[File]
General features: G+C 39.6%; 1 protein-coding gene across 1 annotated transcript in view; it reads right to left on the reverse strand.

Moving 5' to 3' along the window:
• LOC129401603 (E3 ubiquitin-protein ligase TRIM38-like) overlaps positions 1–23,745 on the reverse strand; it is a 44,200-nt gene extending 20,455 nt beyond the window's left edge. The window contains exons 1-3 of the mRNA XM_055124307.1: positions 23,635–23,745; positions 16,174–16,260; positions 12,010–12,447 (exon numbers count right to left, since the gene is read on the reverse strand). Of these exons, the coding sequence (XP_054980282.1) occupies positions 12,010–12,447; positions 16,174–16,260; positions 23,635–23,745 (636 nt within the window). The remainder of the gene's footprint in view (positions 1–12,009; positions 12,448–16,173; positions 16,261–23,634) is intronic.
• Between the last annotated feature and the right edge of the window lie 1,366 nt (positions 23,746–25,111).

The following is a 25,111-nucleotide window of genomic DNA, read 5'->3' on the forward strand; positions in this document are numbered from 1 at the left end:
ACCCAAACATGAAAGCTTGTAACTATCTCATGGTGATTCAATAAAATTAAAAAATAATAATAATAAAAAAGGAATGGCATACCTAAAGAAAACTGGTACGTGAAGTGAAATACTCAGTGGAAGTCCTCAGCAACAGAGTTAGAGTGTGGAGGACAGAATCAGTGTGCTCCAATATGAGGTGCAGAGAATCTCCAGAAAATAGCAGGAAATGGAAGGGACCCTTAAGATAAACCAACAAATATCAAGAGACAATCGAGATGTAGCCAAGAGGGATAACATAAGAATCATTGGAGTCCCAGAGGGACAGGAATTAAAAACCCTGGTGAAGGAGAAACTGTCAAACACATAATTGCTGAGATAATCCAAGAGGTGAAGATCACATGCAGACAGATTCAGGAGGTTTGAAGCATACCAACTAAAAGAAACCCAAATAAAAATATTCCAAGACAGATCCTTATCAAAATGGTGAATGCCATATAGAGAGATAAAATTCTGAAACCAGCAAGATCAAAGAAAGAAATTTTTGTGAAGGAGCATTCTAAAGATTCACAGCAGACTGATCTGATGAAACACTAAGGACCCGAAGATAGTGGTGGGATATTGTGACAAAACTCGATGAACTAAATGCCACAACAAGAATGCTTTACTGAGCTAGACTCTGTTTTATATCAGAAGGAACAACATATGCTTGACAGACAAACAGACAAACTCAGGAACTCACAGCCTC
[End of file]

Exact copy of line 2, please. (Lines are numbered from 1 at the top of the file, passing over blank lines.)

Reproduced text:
Moving 5' to 3' along the window: